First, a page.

: Francis II (1792–1835)
    • Austrian Empire
      Austrian Empire
      The Austrian Empire was a modern era successor empire, which was centered on what is today's Austria and which officially lasted from 1804 to 1867. It was followed by the Empire of Austria-Hungary, whose proclamation was a diplomatic move that elevated Hungary's status within the Austrian Empire...

      : Francis I (1804–1835)
  • Confederation of the Rhine
    Confederation of the Rhine
    The Confederation of the Rhine was a confederation of client states of the First French Empire. It was formed initially from 16 German states by Napoleon after he defeated Austria's Francis II and Russia's Alexander I in the Battle of Austerlitz. The Treaty of Pressburg, in effect, led to the...

    : Protector Napoleon I
    Napoleon I
    Napoleon Bonaparte was a French military and political leader during the latter stages of the French Revolution.As Napoleon I, he was Emperor of the French from 1804 to 1815...

     (1806–1813)
  • Denmark-Norway: Christian VII
    Christian VII of Denmark
    Christian VII was King of Denmark and Norway and Duke of Schleswig and Holstein from 1766 until his death. He was the son of Danish King Frederick V and his first consort Louisa, daughter of King George II of Great Britain....

     (1766–1808), Frederick VI
    Frederick VI of Denmark
    Frederick VI reigned as King of Denmark , and as king of Norway .-Regent of Denmark:Frederick's parents were King Christian VII and Caroline Matilda of Wales...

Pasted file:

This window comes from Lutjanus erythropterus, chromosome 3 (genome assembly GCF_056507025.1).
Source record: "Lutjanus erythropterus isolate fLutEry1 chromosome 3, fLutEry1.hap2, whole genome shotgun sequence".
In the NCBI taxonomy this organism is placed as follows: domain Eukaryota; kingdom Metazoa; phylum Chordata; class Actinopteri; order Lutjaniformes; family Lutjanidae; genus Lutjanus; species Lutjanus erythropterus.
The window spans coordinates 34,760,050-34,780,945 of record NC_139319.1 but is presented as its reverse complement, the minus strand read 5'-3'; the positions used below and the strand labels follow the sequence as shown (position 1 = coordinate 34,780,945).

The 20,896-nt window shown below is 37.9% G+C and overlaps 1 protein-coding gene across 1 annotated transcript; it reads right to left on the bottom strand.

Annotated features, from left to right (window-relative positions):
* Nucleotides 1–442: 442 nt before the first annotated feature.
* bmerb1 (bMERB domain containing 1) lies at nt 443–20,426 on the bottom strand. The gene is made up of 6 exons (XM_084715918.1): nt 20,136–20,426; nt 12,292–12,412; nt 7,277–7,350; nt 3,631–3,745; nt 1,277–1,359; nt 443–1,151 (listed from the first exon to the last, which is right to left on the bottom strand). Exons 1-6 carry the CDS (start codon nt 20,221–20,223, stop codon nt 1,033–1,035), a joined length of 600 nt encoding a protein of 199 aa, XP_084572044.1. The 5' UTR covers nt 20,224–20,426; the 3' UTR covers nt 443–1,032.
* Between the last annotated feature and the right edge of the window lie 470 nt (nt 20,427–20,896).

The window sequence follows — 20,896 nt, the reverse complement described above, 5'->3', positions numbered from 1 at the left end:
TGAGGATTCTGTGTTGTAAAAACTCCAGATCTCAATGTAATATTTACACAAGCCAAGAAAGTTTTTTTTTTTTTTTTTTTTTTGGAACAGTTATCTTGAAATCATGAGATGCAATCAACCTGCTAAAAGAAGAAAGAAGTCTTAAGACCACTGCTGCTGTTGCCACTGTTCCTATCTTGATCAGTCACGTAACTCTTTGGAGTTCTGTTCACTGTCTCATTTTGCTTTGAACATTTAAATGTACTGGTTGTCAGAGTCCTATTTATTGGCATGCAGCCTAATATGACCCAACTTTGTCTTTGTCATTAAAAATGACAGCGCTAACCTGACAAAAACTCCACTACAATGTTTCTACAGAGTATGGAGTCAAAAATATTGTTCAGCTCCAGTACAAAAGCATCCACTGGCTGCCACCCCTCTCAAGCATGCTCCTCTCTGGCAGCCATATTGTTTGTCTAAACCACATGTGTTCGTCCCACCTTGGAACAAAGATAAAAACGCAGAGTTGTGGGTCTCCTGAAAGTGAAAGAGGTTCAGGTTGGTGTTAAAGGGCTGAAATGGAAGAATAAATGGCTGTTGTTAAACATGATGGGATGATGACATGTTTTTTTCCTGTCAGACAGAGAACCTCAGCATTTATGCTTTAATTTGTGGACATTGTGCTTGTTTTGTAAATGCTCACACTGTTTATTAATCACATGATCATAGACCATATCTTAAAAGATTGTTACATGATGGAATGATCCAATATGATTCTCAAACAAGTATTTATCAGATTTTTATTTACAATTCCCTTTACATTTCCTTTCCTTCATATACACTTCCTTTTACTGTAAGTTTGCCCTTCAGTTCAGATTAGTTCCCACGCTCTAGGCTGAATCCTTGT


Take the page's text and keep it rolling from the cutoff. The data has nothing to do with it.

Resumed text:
(Regent 1772-1808, King of Denmark 1808-1839, King of Norway 1808-1814)
  • Egypt
    Egypt Province, Ottoman Empire
    Egypt was conquered by the Ottoman Empire in 1517, following the Ottoman–Mamluk War and the loss of Syria to the Ottomans in 1516. Egypt was administrated as an eyalet of the Ottoman Empire from 1517 until 1867, with an interruption during the French occupation of 1798 to 1801.Egypt was always a...

    : Muhammad Ali
    Muhammad Ali of Egypt
    Muhammad Ali Pasha al-Mas'ud ibn Agha was a commander in the Ottoman army, who became Wāli, and self-declared Khedive of Egypt and Sudan...

     (1805–1848)
  • Etruria
    Kingdom of Etruria
    The Kingdom of Etruria was a kingdom comprising the larger part of Tuscany which existed between 1801 and 1807. It took its name from Etruria, the old Roman name for the land of the Etruscans.It was created by the Treaty of Aranjuez, signed on 21 March 1801...

    : Louis
    Louis of Etruria
    Louis was the first of only two Kings of Etruria.Louis was the son of Ferdinand, Duke of Parma and Maria Amalia of Austria, the second surviving daughter of Maria Theresa of Austria and Francis I, Holy Roman Emperor....

     (1801–03), Charles Louis
    Charles II, Duke of Parma
    Charles Louis of Bourbon-Parma was King of Etruria , Duke of Lucca , and Duke of Parma .-Early life and marriage:...